It is noteworthy that the European social partners adopted a revision of the framework agreement on 18 June 2009, allowing for one extra month of parental leave.

Content of draft law

As regards the content of the draft law under examination, the social partners have unanimously agreed to the following legislative amendments:

  • transferring two weeks of parental leave from the father to the mother, on the condition that the father has already taken at least two weeks of parental leave. In the view of the social partners, this arrangement is in place under similar laws in other European countries and is considered to be a good means of encouraging fathers to take up their right to parental leave, since paternity leave in Cyprus has not yet been enacted into law;
  • eliminating the condition stating that one year of employment with the same employer must elapse from the end of the period of parental leave granted for one child before leave is granted for another child;
  • removing the restriction that working fathers may only take parental leave after the end of maternity leave, both in the case of biological parents and in cases of adoption. This arrangement is seen as necessary since many working men have shown interest in taking parental leave in the first weeks after the birth of a child, which is not possible on the basis of the existing provisions of the law;
  • extending the period for taking parental leave up to the age of 18 years for children with disabilities, and up to the age of eight years (from the current age of six years) for all other children;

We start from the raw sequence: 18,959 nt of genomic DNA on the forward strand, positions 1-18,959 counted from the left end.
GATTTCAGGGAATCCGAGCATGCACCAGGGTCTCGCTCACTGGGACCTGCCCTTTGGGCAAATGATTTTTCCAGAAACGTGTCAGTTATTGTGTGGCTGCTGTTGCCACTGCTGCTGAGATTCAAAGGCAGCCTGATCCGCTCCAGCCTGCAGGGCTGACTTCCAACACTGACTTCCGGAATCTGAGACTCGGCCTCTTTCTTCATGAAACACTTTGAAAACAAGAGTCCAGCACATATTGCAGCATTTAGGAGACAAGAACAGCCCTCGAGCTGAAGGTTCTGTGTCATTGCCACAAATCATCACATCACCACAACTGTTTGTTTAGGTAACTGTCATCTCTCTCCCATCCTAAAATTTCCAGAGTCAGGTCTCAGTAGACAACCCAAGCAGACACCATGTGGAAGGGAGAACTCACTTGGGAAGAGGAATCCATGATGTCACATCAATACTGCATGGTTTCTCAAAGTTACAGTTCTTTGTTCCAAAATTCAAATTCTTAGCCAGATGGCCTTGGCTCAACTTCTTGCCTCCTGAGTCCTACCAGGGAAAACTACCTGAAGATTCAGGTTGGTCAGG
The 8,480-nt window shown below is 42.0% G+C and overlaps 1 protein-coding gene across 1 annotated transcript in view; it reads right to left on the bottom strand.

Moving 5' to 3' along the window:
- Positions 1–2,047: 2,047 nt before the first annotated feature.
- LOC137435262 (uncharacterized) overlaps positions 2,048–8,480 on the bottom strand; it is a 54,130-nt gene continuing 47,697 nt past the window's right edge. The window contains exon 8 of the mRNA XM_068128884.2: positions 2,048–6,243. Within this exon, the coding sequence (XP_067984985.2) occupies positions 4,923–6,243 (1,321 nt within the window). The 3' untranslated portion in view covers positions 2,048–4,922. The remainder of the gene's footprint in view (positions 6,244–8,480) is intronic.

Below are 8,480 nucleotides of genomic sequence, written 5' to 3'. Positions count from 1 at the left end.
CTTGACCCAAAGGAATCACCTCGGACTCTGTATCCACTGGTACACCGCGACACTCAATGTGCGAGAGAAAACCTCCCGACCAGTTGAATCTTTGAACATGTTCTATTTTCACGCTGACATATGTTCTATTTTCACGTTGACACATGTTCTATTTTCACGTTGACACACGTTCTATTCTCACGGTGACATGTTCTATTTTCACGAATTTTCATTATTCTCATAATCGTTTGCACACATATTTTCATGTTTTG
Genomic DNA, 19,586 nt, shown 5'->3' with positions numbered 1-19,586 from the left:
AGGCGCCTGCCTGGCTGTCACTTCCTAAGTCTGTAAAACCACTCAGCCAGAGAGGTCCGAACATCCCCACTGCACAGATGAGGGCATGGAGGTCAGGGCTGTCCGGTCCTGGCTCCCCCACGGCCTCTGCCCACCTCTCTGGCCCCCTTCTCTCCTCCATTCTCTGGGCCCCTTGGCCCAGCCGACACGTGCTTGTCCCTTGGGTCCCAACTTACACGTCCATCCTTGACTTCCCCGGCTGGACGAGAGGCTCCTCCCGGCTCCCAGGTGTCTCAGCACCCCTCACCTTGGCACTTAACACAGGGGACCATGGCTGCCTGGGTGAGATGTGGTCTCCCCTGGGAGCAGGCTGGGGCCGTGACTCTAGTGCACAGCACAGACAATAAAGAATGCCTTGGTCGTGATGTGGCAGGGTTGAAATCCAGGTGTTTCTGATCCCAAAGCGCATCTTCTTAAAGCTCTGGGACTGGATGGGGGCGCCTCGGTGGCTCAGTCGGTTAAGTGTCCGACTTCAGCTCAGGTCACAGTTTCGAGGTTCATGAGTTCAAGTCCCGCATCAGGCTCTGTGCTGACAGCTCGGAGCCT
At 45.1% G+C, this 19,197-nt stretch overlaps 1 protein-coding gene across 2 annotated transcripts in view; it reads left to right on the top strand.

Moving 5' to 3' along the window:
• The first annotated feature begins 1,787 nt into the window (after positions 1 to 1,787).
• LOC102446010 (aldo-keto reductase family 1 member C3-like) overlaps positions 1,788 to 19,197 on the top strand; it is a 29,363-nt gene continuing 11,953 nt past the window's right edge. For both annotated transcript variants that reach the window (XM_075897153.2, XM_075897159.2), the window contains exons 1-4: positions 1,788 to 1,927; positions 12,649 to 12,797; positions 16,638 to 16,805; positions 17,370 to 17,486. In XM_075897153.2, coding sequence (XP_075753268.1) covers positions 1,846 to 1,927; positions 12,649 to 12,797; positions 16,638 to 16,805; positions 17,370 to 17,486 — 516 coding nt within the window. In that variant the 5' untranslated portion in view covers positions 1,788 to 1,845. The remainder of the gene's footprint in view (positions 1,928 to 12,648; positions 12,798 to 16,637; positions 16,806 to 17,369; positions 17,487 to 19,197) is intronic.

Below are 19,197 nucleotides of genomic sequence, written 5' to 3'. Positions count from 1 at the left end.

• increasing the total annual duration of parental leave from four to five weeks for people with one or two children and to seven weeks for three or more children. It is understood that this arrangement will also apply to parents with, for example, twins or triplets;
  • counting time absent from work on grounds of ‘force majeure’ as time employed for the purposes of the 1965 Termination of Employment Laws as amended up to 2002; this is also the case with regard to parental leave;
  • reducing the period for notifying the employer, for the purposes of taking leave, from five to three weeks, in order to better serve working parents in cases where the need for parental leave has arisen after an emergency.

Parental leave unpaid

Apart from the proposed legislative arrangements, the workers’ representatives agree that the basic reason for which parents fail to apply for parental leave relates to the fact that it remains unpaid leave. In view of this, a standing demand of employees is that workers taking parental leave should receive benefits, so that the leave can function as a basic social measure facilitating reconciliation of work and family obligations. However, such a measure is not covered by any regulation in existing legislation, but is subject to political decision.

Eva Soumeli, Cyprus Labour Institute (INEK/PEO)